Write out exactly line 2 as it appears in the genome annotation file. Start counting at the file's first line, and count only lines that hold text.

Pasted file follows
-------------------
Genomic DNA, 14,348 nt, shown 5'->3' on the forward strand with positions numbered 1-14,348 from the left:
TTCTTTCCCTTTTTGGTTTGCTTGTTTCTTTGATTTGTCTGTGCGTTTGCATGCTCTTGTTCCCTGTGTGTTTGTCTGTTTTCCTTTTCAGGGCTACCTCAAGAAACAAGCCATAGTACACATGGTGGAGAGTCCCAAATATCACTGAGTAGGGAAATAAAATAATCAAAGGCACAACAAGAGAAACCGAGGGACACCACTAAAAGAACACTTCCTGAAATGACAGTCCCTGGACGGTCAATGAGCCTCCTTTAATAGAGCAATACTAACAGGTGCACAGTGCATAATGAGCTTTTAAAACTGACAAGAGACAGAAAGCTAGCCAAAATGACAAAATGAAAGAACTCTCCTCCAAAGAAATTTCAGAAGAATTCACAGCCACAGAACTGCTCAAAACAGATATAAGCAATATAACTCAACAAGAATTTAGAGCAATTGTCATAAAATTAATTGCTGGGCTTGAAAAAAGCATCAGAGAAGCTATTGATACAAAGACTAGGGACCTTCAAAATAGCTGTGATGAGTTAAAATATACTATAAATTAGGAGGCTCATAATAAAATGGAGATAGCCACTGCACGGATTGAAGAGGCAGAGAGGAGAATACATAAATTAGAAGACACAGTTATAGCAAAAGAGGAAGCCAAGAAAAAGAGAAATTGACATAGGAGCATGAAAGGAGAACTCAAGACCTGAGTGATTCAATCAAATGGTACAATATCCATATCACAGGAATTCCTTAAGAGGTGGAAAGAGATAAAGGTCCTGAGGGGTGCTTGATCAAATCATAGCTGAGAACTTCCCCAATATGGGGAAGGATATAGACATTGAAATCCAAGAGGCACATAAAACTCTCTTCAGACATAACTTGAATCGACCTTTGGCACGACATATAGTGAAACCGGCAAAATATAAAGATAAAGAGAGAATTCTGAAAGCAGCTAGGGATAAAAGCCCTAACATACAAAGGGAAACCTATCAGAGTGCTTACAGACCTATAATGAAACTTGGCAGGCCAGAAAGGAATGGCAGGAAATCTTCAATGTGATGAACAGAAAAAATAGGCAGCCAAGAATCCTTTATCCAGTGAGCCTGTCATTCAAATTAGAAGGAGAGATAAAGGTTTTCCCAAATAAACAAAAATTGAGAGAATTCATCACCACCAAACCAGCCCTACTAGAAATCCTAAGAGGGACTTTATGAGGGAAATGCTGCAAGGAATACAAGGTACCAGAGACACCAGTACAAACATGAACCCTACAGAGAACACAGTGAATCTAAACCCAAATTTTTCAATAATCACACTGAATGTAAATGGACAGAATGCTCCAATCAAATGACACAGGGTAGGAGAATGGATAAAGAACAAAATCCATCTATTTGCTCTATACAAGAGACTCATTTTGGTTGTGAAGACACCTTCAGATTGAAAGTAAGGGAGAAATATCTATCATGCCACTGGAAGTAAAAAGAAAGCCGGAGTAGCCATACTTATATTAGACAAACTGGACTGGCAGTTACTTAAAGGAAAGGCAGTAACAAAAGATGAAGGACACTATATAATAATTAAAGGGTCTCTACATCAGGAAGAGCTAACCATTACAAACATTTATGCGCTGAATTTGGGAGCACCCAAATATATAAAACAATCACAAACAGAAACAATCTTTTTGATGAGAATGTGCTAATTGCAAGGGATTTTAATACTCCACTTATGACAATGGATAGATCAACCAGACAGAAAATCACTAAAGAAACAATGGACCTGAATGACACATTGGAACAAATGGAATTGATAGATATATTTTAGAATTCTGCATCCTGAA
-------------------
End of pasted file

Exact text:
TTCTTTCCCTTTTTGGTTTGCTTGTTTCTTTGATTTGTCTGTGCGTTTGCATGCTCTTGTTCCCTGTGTGTTTGTCTGTTTTCCTTTTCAGGGCTACCTCAAGAAACAAGCCATAGTACACATGGTGGAGAGTCCCAAATATCACTGAGTAGGGAAATAAAATAATCAAAGGCACAACAAGAGAAACCGAGGGACACCACTAAAAGAACACTTCCTGAAATGACAGTCCCTGGACGGTCAATGAGCCTCCTTTAATAGAGCAATACTAACAGGTGCACAGTGCATAATGAGCTTTTAAAACTGACAAGAGACAGAAAGCTAGCCAAAATGACAAAATGAAAGAACTCTCCTCCAAAGAAATTTCAGAAGAATTCACAGCCACAGAACTGCTCAAAACAGATATAAGCAATATAACTCAACAAGAATTTAGAGCAATTGTCATAAAATTAATTGCTGGGCTTGAAAAAAGCATCAGAGAAGCTATTGATACAAAGACTAGGGACCTTCAAAATAGCTGTGATGAGTTAAAATATACTATAAATTAGGAGGCTCATAATAAAATGGAGATAGCCACTGCACGGATTGAAGAGGCAGAGAGGAGAATACATAAATTAGAAGACACAGTTATAGCAAAAGAGGAAGCCAAGAAAAAGAGAAATTGACATAGGAGCATGAAAGGAGAACTCAAGACCTGAGTGATTCAATCAAATGGTACAATATCCATATCACAGGAATTCCTTAAGAGGTGGAAAGAGATAAAGGTCCTGAGGGGTGCTTGATCAAATCATAGCTGAGAACTTCCCCAATATGGGGAAGGATATAGACATTGAAATCCAAGAGGCACATAAAACTCTCTTCAGACATAACTTGAATCGACCTTTGGCACGACATATAGTGAAACCGGCAAAATATAAAGATAAAGAGAGAATTCTGAAAGCAGCTAGGGATAAAAGCCCTAACATACAAAGGGAAACCTATCAGAGTGCTTACAGACCTATAATGAAACTTGGCAGGCCAGAAAGGAATGGCAGGAAATCTTCAATGTGATGAACAGAAAAAATAGGCAGCCAAGAATCCTTTATCCAGTGAGCCTGTCATTCAAATTAGAAGGAGAGATAAAGGTTTTCCCAAATAAACAAAAATTGAGAGAATTCATCACCACCAAACCAGCCCTACTAGAAATCCTAAGAGGGACTTTATGAGGGAAATGCTGCAAGGAATACAAGGTACCAGAGACACCAGTACAAACATGAACCCTACAGAGAACACAGTGAATCTAAACCCAAATTTTTCAATAATCACACTGAATGTAAATGGACAGAATGCTCCAATCAAATGACACAGGGTAGGAGAATGGATAAAGAACAAAATCCATCTATTTGCTCTATACAAGAGACTCATTTTGGTTGTGAAGACACCTTCAGATTGAAAGTAAGGGAGAAATATCTATCATGCCACTGGAAGTAAAAAGAAAGCCGGAGTAGCCATACTTATATTAGACAAACTGGACTGGCAGTTACTTAAAGGAAAGGCAGTAACAAAAGATGAAGGACACTATATAATAATTAAAGGGTCTCTACATCAGGAAGAGCTAACCATTACAAACATTTATGCGCTGAATTTGGGAGCACCCAAATATATAAAACAATCACAAACAGAAACAATCTTTTTGATGAGAATGTGCTAATTGCAAGGGATTTTAATACTCCACTTATGACAATGGATAGATCAACCAGACAGAAAATCACTAAAGAAACAATGGACCTGAATGACACATTGGAACAAATGGAATTGATAGATATATTTTAGAATTCTGCATCCTGAA